Sleeping Disorders Across America

On July 17th, The National Institute of Neurological Disorders and Stroke (NINDS) released a study which found that of the 70 million global sleep disorder sufferers; nearly 50 percent had chronic disorders. 40 million American’s are suspected to be suffering from sleeping disorders
and with such a high percentage suggested to be chronic, one must wonder at the state American sleep. What are the most common sleeping disorders within the United States and what can be done to ensure a better night’s sleep for the American people? Let’s take a look.

The Five Most Common Sleep Disorders

sleepy man

While there are several different types of sleeping disorders, there seems to be a high percentage of Americans that experience one of the five most common sleeping syndromes.

  1. Delayed Sleep Phase Disorder
  2. Insomnia
  3. Obstructive Sleep Apnea (OSA)
  4. Narcolepsy
  5. Restless Leg Syndrome (RLS)

While some of these common sleeping disorders may seem

like a simple inconvenience (the twitching of RLS or the snoring of OSA) they can actually have a dramatic impact on the sleep cycles, physical health and emotional attitude of those suffering. That is why it is important to understand the signs of a sleep disorder and to speak with a physician about sleep options to lead to a healthier you.

Delayed Sleep Phase Disorder

 

Tired young businesswoman falling asleep behind the desk

Delayed sleep phase disorder is classified when a sleeper’s biological clock falls out of sync from a typical sleeping pattern. When the person is able to sleep they receive a full night’s of rest but as a form of insomnia, this disorder impairs a person from falling to sleep at a desired time. This results in sleeping in, drowsiness when awoken and even day time sleepiness.

There are two therapies used for this sleeping disorder- Chronotherapy and Light therapy. Light therapy uses bright lighting to emulate sunlight for several hours in the morning while encouraging the sleeper to avoid bright lighting up to four hours before bedtime. This can help reset the biological clock in a way similar to that of Chronotherapy. Chronotherapy re-sets a person’s biological clock by encouraging the sleeper to stay up and arise three hours later each day. This is done over a several day time frame and “manually” re-sets the bio logical clock to a normal sleeping pattern.

Insomnia

 

Sleeping with Untreated Sleep Apnea

The sleeping disorder of Insomnia is one of the most common across the nation with 60% of American adults stating they are affected by it at least once weekly. Insomnia is classified as a medical condition that showcases an inability to go to sleep. Most sufferers of this disorder report feeling depressed, have difficulty getting to sleep, high levels of stress and low concentration levels. Typical treatments for this disorder include sleep treatment through behavior therapy, antidepressants and sleep aid medications.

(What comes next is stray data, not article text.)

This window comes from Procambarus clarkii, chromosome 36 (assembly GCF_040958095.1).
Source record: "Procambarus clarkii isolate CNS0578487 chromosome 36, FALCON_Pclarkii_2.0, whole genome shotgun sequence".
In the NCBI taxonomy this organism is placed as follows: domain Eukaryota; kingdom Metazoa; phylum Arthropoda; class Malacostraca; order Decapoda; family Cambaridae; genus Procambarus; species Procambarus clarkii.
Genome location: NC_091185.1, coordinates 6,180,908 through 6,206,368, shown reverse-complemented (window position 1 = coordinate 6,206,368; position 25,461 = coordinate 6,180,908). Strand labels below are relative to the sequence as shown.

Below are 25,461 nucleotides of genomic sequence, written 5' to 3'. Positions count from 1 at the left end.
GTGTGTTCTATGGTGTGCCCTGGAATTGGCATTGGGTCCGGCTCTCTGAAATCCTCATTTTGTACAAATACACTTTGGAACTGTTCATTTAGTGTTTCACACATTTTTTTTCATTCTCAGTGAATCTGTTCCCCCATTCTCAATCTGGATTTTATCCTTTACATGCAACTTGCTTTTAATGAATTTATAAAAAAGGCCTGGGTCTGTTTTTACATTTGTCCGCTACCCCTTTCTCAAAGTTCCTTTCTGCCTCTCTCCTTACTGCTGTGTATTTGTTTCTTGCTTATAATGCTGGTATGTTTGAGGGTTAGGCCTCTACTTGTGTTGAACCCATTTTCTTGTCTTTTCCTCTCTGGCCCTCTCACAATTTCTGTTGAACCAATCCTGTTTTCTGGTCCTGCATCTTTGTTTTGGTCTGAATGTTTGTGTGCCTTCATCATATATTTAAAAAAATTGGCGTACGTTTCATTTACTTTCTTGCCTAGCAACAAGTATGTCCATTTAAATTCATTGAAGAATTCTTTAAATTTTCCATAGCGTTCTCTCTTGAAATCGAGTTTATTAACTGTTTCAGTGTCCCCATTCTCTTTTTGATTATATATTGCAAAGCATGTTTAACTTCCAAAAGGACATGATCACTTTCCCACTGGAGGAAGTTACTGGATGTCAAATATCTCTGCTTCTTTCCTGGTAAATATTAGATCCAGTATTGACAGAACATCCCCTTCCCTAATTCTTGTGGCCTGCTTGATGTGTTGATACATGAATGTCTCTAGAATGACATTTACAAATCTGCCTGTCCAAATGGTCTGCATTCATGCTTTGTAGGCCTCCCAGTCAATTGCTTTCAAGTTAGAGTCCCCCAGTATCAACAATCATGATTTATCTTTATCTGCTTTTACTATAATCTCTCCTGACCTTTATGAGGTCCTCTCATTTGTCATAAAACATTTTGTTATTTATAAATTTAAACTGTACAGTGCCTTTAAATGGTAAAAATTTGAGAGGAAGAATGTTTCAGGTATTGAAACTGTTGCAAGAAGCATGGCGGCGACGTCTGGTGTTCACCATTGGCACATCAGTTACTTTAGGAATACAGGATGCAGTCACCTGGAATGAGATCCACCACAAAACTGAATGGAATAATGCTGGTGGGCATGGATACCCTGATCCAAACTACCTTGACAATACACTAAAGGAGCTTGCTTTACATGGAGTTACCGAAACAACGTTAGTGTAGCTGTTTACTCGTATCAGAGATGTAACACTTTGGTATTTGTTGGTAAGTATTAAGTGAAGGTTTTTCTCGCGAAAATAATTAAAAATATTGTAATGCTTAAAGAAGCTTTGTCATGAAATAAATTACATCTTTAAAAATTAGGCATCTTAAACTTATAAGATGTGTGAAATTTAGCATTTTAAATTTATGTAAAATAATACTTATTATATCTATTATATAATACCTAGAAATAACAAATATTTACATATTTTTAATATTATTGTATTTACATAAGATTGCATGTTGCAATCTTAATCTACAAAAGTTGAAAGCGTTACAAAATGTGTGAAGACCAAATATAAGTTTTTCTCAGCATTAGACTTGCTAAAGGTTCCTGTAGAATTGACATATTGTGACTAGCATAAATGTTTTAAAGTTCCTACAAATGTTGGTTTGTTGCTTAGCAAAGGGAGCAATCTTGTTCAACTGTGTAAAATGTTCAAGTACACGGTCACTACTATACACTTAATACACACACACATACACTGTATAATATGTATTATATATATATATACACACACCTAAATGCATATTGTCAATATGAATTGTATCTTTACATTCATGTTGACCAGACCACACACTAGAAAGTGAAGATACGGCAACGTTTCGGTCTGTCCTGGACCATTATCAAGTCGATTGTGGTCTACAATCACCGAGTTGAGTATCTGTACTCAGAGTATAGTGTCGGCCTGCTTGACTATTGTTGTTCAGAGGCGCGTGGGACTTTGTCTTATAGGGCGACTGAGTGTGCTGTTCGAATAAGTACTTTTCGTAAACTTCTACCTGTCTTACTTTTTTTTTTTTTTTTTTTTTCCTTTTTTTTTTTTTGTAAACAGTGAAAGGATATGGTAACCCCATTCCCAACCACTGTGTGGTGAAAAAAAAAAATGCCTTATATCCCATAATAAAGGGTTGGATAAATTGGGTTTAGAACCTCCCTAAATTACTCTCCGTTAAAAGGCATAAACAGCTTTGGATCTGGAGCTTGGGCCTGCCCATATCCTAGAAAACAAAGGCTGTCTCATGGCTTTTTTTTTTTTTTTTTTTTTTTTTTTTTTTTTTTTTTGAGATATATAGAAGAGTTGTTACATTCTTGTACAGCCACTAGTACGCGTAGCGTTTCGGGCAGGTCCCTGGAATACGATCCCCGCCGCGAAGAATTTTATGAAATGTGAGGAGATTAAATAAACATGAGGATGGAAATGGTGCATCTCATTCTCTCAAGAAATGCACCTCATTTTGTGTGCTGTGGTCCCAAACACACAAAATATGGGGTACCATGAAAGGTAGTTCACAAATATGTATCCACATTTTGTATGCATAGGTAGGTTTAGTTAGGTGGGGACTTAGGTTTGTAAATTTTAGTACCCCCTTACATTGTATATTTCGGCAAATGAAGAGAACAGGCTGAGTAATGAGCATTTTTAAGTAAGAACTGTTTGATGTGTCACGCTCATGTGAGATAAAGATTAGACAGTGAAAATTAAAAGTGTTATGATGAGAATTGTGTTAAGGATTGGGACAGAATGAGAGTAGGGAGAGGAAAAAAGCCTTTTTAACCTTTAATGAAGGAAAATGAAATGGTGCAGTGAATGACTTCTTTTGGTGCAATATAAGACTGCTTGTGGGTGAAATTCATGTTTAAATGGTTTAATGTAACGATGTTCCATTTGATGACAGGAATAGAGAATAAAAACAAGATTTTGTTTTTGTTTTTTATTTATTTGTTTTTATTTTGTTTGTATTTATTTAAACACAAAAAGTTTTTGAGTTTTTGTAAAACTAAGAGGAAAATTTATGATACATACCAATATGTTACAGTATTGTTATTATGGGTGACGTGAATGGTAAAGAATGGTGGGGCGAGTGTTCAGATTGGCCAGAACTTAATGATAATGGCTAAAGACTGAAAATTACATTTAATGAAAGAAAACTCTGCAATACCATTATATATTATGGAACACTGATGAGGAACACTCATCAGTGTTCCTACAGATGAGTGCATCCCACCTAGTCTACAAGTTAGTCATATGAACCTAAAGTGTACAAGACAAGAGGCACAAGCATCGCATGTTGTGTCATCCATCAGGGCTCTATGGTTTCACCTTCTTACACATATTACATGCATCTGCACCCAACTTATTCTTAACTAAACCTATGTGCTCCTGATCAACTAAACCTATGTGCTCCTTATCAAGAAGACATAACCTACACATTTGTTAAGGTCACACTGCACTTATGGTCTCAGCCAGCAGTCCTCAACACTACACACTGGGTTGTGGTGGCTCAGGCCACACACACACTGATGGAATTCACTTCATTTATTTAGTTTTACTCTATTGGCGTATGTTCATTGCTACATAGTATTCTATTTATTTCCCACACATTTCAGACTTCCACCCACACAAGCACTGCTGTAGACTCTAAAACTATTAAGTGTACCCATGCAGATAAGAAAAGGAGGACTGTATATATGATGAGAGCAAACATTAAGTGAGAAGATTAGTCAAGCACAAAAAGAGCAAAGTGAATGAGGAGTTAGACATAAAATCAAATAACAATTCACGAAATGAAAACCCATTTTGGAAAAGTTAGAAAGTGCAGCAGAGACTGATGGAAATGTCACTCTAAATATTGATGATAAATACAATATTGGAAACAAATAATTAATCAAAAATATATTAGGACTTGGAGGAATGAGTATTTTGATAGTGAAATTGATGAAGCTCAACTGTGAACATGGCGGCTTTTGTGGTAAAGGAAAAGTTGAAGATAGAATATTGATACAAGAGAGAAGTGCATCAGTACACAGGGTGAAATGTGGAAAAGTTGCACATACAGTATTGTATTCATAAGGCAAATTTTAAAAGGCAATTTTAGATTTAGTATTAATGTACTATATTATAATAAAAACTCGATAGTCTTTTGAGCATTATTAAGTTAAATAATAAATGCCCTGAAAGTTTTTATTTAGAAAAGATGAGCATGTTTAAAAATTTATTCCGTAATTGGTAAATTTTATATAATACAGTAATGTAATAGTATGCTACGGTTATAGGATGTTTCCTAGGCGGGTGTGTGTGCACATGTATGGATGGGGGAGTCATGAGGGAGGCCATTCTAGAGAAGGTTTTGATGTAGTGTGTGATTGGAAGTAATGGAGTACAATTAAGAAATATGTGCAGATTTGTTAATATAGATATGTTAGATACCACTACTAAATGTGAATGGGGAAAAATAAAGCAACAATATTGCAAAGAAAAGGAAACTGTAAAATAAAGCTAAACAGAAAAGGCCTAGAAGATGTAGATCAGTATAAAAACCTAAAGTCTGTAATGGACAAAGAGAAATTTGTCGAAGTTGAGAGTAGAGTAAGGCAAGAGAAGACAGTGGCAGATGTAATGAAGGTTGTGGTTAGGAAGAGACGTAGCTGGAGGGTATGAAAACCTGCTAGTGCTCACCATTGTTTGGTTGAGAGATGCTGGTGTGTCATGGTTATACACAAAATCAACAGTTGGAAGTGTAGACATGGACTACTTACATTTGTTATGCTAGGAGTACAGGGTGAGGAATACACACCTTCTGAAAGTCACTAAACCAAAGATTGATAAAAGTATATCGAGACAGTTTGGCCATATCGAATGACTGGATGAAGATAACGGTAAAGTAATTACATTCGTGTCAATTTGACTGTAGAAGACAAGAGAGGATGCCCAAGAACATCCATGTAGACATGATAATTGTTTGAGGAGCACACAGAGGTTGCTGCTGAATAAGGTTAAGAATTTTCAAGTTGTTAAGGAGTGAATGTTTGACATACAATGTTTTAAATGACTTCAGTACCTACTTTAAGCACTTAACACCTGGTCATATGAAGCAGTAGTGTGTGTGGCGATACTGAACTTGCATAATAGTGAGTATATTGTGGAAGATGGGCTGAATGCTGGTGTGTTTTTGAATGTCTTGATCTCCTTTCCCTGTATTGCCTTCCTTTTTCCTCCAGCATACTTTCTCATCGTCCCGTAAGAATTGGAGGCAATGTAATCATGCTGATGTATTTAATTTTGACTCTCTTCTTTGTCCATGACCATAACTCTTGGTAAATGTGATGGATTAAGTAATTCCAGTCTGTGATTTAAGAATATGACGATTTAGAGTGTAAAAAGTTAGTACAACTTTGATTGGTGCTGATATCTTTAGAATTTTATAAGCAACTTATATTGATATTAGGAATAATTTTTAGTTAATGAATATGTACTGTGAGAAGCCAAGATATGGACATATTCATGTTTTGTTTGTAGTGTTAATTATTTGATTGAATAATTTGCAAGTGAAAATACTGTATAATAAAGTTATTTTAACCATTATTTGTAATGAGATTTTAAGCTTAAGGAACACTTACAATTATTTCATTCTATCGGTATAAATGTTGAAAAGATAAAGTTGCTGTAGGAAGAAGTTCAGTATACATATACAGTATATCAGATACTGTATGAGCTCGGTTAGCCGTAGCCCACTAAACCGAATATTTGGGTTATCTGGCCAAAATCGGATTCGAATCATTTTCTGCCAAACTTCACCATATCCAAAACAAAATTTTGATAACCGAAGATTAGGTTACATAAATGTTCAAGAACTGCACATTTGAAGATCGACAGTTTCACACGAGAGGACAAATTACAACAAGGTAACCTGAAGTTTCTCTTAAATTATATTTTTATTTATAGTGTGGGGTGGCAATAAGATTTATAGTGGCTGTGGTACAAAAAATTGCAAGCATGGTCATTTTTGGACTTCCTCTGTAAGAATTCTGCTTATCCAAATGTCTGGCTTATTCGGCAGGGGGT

Obstructive Sleep Apnea (OSA)

 

Most of our readers are familiar with Obstructive Sleep Apnea and this disorder affects 2% of women and 4% of men in the United States. For those who are unfamiliar with OSA, it is the temporary blockage of breathing during sleep cycles as a result of a blockage of the airway. This means that the sleep cycle is interrupted several hundred if not thousands of times a night- resulting in listless, un-restful and unproductive sleep. Suffers of Sleep Apnea often experience several emotional effects as well as drowsiness and significantly lowered physical health (obesity, heart disease and more).

Treatment for OSA usually begins with a sleep study and then moves to a prescribed CPAP (Continuous positive airway pressure) machine
. This machine allows a continuous flow of air through the airways, resulting in consistent breathing which allows the body to flow through sleep cycles without interruption.

Narcolepsy

 

Narcolepsy at work

Narcolepsy is found in roughly 100,000 Americans and is classified as a disorder where the brain’s mechanisms malfunction and cause extreme sleep situations. A sufferer of this disorder may fall asleep at random resulting in car accidents (if the suffer was in a car), incomplete sentences (falling asleep mid-sentence), or unproductive work days (falling asleep at a desk). Those suffering from Narcolepsy are generally treated through medications such as Modafinil (which promotes alertness) and behavior as well as sleep therapy.

Restless Leg Syndrome (RLS)

This sleeping disorder is classified as tingling, itching or aching in the lower leg when a person is falling asleep. RSL can be found in roughly 5% of adults and typically runs in families. It can also be accompanied with random and periodic limb movements that may last for hours or minutes after the RLS suffer has fallen asleep. Typical treatment for this sleeping condition is the prescription of the drug Levodopa which has been used to treat other muscle control diseases such as Parkinson’s disease.

The Next Step

Now that we’ve briefly explored the most common sleeping disorders in America, the next step is to visit a physician. If you feel you are experiencing any of the symptoms of these disorders, discuss it with your doctor and see what they recommend. We hope we’ve shed some light on the most common sleeping disorders in America and that you may be able to diagnose a disorder for better health and a good night’s rest.

Better Rested

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